Shock power bill for council

A DELAY in working out how much electricity it uses has contributed to a $1.6 million blowout in Perth council’s power bills.

Following the end of a deal with state government-owned Synergy in June 1 last year, the council has been paying “non-competitive rates” to the energy provider which saw its power costs balloon out to $2.82m in the last financial year.

The council has been trying to bundle more of its meters into the cheap energy deal, but a delay in getting the information has contributed to keeping the bigger bills rolling in for a full 18 months.

“This collation of information and negotiation took longer than expected, but it enabled the city to include a further 19 (out of 45) sites into the agreement as contestable sites, providing a better outcome for the city,” chair commissioner Andrew Hammond told the Voice.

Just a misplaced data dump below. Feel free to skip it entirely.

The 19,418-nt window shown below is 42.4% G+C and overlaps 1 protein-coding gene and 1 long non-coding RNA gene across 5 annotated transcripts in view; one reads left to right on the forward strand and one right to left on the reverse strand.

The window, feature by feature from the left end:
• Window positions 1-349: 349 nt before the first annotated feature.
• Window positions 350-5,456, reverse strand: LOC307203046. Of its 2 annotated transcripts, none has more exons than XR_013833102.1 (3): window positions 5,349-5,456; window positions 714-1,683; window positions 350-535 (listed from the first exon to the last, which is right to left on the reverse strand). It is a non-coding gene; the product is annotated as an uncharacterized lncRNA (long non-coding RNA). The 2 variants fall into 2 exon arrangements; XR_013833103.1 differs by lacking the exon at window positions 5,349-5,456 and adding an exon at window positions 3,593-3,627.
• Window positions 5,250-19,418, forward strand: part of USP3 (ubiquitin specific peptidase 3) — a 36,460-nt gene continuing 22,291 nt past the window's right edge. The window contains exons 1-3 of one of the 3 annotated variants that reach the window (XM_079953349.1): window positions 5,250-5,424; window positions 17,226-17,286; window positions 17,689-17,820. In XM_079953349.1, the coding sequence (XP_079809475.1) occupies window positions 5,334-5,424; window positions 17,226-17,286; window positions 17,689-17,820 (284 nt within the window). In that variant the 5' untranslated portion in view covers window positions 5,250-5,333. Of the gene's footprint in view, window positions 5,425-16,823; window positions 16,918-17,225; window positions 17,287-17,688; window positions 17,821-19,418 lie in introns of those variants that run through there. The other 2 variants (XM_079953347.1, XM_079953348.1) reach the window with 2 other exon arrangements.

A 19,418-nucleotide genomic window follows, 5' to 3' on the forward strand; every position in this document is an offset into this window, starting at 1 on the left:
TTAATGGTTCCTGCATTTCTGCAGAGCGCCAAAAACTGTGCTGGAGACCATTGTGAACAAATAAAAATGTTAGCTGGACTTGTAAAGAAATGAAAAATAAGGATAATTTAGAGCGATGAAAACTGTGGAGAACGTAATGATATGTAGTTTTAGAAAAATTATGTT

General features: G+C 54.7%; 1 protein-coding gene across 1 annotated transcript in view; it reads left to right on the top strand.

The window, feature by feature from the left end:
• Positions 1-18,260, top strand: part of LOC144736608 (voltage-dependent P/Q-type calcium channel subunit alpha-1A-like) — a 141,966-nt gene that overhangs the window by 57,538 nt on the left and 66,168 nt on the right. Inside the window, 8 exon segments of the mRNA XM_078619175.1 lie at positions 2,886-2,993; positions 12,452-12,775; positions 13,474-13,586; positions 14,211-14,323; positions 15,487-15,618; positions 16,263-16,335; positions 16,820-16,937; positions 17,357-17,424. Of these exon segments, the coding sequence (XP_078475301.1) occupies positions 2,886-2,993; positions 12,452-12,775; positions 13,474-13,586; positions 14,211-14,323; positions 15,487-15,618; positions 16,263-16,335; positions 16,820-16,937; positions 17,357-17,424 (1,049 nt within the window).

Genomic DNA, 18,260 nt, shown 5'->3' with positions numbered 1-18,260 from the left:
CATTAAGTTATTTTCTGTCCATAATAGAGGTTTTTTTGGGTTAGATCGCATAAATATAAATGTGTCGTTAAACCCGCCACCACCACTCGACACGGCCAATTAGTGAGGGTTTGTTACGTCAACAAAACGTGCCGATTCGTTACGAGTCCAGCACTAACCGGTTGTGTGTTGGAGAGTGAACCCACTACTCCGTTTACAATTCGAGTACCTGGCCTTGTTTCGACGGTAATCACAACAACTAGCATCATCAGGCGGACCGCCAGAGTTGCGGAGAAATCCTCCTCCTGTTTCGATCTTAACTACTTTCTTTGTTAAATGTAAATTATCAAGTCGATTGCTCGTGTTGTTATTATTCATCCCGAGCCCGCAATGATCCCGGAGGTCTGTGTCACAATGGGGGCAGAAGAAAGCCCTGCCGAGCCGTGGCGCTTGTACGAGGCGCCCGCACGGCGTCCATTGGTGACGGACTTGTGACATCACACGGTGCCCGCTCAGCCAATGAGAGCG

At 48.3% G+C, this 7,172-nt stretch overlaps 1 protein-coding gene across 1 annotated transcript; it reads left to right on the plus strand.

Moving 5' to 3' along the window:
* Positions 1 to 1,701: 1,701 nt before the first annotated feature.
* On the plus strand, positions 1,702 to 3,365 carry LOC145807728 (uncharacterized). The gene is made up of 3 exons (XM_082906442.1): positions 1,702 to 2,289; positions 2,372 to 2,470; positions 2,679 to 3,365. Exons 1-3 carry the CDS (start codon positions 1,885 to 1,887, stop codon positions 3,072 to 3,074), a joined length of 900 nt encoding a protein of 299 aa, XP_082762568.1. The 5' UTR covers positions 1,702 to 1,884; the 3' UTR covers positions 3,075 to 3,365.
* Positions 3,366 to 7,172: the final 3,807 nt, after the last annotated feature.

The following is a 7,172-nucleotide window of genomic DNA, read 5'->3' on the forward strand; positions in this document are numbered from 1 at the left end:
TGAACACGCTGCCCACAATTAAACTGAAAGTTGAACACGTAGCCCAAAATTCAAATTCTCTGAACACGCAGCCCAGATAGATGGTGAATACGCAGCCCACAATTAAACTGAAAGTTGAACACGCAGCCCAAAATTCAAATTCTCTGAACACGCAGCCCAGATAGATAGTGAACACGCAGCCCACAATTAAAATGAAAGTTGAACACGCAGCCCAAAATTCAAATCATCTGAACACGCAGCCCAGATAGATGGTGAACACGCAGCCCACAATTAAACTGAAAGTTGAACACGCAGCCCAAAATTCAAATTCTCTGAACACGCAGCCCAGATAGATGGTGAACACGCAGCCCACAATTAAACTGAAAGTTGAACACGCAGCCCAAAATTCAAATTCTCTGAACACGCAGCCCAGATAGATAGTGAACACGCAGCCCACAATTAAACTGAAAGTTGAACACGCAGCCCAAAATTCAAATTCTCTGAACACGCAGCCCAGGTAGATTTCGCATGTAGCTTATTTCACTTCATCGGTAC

Under WA power market rules only connections above 50MWh per year are considered “contestable”, which allows the user to pick and choose a retailer.

With the 45 contestable sites settled, the council put them out for tender, and at the December 17 meeting commissioners dropped Synergy in favour of a three-year deal with Hong Kong-owned Alinta Energy,

Although Synergy’s bid has a “negligible” price difference, staff recommended the council go with Alinta because it was also offering a dedicated account manager and quarterly energy use reports to help them cut down power consumption.

Higher rates

The city has 144 separate energy accounts and the remaining 99 not covered by the deal have to stay with Synergy on the higher rates.

Commissioners also decided to pay a little extra (the exact amount’s confidential) to switch 25 per cent of the city’s electricity to “green power”. 

Staff wanted to stick with “black power” and using the savings to invest in local eco-friendly measures.


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